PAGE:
Who would have won? It would depend on many variables. Important factors include who could raise the money, recruit the volunteers and commit the time.

While I think the citizens of Federal Way made the best choice in staying with the council-manager form of government, that line of candidates almost gets my political juices flowing again. Wow, would that have been fun to write about!

Oh well, idle speculation is almost as much fun. Besides, if Tom Murphy had decided to move inside the city limits, nobody else would have run, and that would be boring.

Federal Way resident Bob Roegner, a former mayor of Auburn, can be reached at bjroegner@comcast.net.


Talk to us

Please share your story tips by emailing editor@federalwaymirror.com.

To share your opinion for publication, submit a letter through our website https://www.federalwaymirror.com/submit-letter/. Include your name, address and daytime phone number. (We’ll only publish your name and hometown.) Please keep letters to 300 words or less.

More in Opinion

Opinion: Public deserves honest information on sex education

The Washington comprehensive sex education bill passed in the Senate on March 7.

Grocery store staff are working hard to keep the shelves stocked during the COVID-19 pandemic. File photo
Thank you grocery store clerks

Recognizing the sacrifices of our unsung essential workforce.

Federal Way trapped in a ‘Catch 22’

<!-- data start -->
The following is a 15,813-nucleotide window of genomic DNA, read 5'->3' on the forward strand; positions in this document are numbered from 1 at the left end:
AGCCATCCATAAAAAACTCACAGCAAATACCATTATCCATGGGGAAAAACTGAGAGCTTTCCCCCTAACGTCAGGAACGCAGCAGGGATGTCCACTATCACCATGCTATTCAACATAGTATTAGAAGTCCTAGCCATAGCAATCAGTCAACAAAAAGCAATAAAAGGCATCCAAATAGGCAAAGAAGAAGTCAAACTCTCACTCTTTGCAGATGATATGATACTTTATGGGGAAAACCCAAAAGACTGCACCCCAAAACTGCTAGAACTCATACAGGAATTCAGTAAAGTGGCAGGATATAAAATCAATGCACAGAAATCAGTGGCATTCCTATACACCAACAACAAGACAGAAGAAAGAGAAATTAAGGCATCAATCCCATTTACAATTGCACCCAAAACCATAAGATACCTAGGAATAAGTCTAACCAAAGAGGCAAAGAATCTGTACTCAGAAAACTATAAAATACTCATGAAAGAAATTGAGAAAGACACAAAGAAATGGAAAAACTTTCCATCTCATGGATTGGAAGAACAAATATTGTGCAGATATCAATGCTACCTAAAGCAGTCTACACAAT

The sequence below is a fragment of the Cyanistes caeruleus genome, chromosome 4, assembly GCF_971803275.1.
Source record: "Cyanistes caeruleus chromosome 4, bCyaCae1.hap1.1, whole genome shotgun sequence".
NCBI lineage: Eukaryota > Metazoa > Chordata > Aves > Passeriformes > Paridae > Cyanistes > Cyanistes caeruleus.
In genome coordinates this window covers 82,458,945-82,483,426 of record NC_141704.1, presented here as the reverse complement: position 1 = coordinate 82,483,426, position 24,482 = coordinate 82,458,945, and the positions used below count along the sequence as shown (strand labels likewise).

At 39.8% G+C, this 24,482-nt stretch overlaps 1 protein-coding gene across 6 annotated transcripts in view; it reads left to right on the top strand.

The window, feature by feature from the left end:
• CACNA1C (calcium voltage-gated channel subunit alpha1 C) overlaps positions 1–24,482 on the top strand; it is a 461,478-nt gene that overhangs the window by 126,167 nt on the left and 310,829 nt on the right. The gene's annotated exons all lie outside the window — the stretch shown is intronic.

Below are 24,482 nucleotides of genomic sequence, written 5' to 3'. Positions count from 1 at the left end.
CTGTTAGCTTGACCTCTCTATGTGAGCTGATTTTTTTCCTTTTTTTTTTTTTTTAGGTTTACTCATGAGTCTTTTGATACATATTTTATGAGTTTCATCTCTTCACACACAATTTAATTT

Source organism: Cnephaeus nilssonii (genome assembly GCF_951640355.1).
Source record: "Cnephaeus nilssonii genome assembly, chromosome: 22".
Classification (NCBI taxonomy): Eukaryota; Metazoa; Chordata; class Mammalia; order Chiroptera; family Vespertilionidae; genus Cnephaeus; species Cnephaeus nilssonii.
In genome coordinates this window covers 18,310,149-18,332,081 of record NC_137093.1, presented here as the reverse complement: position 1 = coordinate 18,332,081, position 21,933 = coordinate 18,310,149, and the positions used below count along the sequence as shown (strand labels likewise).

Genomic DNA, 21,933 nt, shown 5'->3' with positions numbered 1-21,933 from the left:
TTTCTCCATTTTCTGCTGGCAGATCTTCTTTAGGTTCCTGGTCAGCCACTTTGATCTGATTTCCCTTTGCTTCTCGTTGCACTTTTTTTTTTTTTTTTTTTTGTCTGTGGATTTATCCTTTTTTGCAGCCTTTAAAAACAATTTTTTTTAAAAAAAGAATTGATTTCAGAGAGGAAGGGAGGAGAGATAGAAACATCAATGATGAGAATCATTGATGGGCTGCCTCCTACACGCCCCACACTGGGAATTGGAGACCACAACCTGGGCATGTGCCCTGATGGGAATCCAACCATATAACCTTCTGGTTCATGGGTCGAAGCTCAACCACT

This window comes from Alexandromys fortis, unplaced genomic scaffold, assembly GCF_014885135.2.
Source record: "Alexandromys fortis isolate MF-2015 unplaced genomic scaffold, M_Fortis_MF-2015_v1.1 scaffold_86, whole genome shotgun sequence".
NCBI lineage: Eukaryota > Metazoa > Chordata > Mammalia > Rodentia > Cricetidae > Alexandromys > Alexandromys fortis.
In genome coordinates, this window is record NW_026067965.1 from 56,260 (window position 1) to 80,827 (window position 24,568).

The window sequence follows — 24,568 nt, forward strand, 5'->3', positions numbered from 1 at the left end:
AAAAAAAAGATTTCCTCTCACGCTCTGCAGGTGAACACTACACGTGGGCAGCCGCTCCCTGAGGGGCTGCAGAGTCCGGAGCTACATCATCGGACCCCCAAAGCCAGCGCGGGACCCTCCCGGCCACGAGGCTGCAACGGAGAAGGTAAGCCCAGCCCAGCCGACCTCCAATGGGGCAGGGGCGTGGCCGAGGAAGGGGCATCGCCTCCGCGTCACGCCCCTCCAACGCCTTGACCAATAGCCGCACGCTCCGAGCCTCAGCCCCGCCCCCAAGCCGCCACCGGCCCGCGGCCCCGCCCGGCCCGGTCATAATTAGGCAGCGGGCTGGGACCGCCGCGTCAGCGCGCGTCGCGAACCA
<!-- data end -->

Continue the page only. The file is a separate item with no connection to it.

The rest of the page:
We are mediocre in a region that is rapidly becoming global, educated and economically relevant. We have a mountain to climb.

State of the City

Elections are next year, and with the high profile marketing for the event, the speech always sounds more like a “please vote for me” campaign kick-off.

Welcome to Olympia Mr. Johnson

Sometimes making a law isn’t pretty, and by the time everybody weighs in, that great idea may look completely different.

Mirror’s role in vetting Federal Way Council candidates

The Mirror conducted a background check on all 19 candidates who applied for the Pos. 2 vacancy.

19 want to join Federal Way City Council

The six remaining council members will decide who the new council member will be, and politics will play a role.

South King Fire and Rescue needs to think of public transparency

The “old boy’s club” that is our fire department doesn’t appear all that interested in having the taxpayers, who pay the bill, actually understand what is going.

Exploring Federal Way as a new frontier

Overcoming Federal Way’s general apathy toward exploring itself as a new frontier is essential for shedding the effects of being a hollowed-out corporate company town.

Short legislative session turns left

With a progressive agenda including comprehensive sex education, clean fuel standards and gun violence, Democrats will need to be cautious about overreach.

New state legislator reflects on Federal Way service

“My office and email address may have changed, but my values haven’t.”

Mayor’s style divides Federal Way community

Ferrell’s pattern of behavior is dividing the community in such a negative manner he needs to rethink his entire style if he hopes to be an effective leader.